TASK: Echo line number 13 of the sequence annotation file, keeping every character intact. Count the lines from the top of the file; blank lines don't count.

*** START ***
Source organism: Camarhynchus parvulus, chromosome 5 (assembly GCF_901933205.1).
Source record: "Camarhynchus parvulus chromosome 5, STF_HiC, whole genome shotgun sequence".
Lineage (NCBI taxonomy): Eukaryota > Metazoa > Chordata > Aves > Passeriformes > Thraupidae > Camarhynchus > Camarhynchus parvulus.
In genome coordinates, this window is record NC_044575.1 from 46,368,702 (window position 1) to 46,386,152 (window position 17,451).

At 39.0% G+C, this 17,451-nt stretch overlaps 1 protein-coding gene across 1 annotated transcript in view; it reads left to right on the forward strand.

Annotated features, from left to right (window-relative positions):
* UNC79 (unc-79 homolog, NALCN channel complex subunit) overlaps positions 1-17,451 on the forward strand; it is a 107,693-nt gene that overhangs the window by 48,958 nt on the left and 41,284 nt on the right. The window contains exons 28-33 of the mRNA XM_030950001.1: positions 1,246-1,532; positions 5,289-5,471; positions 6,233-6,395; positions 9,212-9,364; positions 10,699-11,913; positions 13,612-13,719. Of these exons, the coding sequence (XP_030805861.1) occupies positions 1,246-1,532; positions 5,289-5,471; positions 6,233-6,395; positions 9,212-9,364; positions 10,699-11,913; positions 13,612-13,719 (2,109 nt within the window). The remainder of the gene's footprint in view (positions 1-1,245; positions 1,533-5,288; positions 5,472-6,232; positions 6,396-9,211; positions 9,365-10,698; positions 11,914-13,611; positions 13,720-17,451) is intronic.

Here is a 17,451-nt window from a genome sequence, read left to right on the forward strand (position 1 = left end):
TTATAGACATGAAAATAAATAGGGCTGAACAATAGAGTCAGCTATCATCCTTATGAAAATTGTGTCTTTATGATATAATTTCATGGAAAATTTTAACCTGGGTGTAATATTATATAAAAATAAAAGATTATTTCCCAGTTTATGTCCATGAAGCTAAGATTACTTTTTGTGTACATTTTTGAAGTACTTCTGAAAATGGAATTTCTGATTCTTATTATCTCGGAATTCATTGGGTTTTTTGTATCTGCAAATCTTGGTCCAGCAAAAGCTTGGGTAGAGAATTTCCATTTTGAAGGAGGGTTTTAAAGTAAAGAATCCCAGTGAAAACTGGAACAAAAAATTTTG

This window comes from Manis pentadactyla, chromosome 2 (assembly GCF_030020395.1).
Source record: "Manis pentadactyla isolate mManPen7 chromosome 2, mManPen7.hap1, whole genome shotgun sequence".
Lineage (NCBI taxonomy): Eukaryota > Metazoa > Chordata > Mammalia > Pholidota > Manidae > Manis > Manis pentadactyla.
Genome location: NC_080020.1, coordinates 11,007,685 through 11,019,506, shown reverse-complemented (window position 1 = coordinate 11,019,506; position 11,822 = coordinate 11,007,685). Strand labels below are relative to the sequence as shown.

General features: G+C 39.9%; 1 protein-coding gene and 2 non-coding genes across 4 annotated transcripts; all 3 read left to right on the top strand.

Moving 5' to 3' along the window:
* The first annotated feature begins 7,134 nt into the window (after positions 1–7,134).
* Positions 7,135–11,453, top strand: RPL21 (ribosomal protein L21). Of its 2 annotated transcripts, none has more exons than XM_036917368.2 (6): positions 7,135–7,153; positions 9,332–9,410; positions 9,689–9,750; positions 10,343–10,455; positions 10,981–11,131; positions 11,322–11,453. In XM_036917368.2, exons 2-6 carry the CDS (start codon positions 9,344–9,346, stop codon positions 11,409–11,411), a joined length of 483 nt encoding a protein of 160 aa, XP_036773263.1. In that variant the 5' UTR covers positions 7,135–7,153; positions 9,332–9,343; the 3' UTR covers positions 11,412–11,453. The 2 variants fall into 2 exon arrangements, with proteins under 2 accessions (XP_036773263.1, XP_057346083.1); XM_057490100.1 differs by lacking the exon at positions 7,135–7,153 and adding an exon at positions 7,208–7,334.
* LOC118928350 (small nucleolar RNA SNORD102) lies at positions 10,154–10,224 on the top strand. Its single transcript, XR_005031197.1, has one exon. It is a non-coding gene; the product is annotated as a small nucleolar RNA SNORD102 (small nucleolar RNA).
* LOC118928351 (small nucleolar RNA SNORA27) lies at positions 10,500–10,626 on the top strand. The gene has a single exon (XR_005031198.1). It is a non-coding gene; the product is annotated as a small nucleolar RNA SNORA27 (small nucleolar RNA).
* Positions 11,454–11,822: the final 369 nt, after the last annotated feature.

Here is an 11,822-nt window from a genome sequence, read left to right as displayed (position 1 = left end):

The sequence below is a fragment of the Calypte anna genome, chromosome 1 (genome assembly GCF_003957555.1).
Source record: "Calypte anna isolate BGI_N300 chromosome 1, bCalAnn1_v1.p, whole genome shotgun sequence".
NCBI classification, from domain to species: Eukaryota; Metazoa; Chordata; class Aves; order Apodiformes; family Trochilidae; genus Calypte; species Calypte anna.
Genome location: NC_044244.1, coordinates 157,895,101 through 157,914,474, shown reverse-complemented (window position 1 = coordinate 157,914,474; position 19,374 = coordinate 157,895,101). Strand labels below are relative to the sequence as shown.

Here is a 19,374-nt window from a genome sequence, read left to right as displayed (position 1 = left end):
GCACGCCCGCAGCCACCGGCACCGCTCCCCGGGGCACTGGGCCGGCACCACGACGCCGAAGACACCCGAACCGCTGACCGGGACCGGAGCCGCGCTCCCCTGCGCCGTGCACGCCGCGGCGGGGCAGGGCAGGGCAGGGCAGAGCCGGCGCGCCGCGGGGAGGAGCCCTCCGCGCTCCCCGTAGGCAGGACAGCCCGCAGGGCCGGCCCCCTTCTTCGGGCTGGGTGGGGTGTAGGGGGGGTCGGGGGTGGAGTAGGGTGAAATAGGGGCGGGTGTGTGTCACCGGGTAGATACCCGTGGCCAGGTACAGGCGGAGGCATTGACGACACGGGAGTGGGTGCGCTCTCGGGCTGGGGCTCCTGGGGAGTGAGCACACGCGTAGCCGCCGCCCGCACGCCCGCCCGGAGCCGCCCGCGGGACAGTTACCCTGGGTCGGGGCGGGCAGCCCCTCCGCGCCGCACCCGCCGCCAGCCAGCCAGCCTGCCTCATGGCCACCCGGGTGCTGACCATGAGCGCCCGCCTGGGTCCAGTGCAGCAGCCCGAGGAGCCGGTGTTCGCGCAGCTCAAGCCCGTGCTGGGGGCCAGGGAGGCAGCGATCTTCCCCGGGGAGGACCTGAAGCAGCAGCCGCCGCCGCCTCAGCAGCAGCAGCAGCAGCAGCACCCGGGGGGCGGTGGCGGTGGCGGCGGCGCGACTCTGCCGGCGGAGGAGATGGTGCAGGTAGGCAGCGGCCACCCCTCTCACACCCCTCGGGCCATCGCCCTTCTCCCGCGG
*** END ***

Genome location: NC_080020.1, coordinates 11,007,685 through 11,019,506, shown reverse-complemented (window position 1 = coordinate 11,019,506; position 11,822 = coordinate 11,007,685). Strand labels below are relative to the sequence as shown.